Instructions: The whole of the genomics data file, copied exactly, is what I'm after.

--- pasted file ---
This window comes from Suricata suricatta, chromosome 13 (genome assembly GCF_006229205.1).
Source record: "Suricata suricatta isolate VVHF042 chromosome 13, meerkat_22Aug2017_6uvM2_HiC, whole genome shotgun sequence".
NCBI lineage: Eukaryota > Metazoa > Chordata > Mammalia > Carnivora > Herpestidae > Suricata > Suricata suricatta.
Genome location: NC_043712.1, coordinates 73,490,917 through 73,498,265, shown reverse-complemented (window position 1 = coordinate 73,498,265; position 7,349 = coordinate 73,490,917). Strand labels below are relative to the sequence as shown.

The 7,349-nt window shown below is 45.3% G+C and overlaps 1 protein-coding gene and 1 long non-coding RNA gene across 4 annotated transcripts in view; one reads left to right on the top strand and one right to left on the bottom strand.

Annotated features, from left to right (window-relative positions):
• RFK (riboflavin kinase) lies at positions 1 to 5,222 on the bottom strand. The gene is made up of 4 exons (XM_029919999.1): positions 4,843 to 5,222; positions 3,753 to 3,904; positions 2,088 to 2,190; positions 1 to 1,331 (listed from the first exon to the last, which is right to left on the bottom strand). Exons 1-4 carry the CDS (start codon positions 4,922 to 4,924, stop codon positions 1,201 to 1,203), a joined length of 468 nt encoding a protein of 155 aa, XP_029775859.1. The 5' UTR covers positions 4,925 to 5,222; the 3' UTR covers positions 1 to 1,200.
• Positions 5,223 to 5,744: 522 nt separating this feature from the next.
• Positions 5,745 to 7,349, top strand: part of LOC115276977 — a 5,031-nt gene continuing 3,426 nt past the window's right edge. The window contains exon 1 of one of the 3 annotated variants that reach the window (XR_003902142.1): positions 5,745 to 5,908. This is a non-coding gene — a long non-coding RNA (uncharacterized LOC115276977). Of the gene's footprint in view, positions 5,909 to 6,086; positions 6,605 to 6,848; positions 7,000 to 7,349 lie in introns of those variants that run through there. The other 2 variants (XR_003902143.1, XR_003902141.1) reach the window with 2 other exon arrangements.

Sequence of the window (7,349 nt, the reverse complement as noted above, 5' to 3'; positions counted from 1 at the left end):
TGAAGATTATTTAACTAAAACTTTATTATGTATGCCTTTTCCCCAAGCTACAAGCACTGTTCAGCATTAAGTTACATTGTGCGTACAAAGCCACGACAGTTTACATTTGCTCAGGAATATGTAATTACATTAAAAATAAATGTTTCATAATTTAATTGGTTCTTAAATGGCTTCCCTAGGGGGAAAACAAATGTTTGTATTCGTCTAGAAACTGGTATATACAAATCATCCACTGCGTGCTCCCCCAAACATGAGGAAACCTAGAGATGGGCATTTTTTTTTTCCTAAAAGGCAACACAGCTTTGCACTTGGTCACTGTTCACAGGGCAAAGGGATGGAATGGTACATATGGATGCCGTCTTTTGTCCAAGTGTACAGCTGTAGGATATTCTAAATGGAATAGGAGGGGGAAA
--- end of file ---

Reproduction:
This window comes from Suricata suricatta, chromosome 13 (genome assembly GCF_006229205.1).
Source record: "Suricata suricatta isolate VVHF042 chromosome 13, meerkat_22Aug2017_6uvM2_HiC, whole genome shotgun sequence".
NCBI lineage: Eukaryota > Metazoa > Chordata > Mammalia > Carnivora > Herpestidae > Suricata > Suricata suricatta.
Genome location: NC_043712.1, coordinates 73,490,917 through 73,498,265, shown reverse-complemented (window position 1 = coordinate 73,498,265; position 7,349 = coordinate 73,490,917). Strand labels below are relative to the sequence as shown.

The 7,349-nt window shown below is 45.3% G+C and overlaps 1 protein-coding gene and 1 long non-coding RNA gene across 4 annotated transcripts in view; one reads left to right on the top strand and one right to left on the bottom strand.

Annotated features, from left to right (window-relative positions):
• RFK (riboflavin kinase) lies at positions 1 to 5,222 on the bottom strand. The gene is made up of 4 exons (XM_029919999.1): positions 4,843 to 5,222; positions 3,753 to 3,904; positions 2,088 to 2,190; positions 1 to 1,331 (listed from the first exon to the last, which is right to left on the bottom strand). Exons 1-4 carry the CDS (start codon positions 4,922 to 4,924, stop codon positions 1,201 to 1,203), a joined length of 468 nt encoding a protein of 155 aa, XP_029775859.1. The 5' UTR covers positions 4,925 to 5,222; the 3' UTR covers positions 1 to 1,200.
• Positions 5,223 to 5,744: 522 nt separating this feature from the next.
• Positions 5,745 to 7,349, top strand: part of LOC115276977 — a 5,031-nt gene continuing 3,426 nt past the window's right edge. The window contains exon 1 of one of the 3 annotated variants that reach the window (XR_003902142.1): positions 5,745 to 5,908. This is a non-coding gene — a long non-coding RNA (uncharacterized LOC115276977). Of the gene's footprint in view, positions 5,909 to 6,086; positions 6,605 to 6,848; positions 7,000 to 7,349 lie in introns of those variants that run through there. The other 2 variants (XR_003902143.1, XR_003902141.1) reach the window with 2 other exon arrangements.

Sequence of the window (7,349 nt, the reverse complement as noted above, 5' to 3'; positions counted from 1 at the left end):
TGAAGATTATTTAACTAAAACTTTATTATGTATGCCTTTTCCCCAAGCTACAAGCACTGTTCAGCATTAAGTTACATTGTGCGTACAAAGCCACGACAGTTTACATTTGCTCAGGAATATGTAATTACATTAAAAATAAATGTTTCATAATTTAATTGGTTCTTAAATGGCTTCCCTAGGGGGAAAACAAATGTTTGTATTCGTCTAGAAACTGGTATATACAAATCATCCACTGCGTGCTCCCCCAAACATGAGGAAACCTAGAGATGGGCATTTTTTTTTTCCTAAAAGGCAACACAGCTTTGCACTTGGTCACTGTTCACAGGGCAAAGGGATGGAATGGTACATATGGATGCCGTCTTTTGTCCAAGTGTACAGCTGTAGGATATTCTAAATGGAATAGGAGGGGGAAA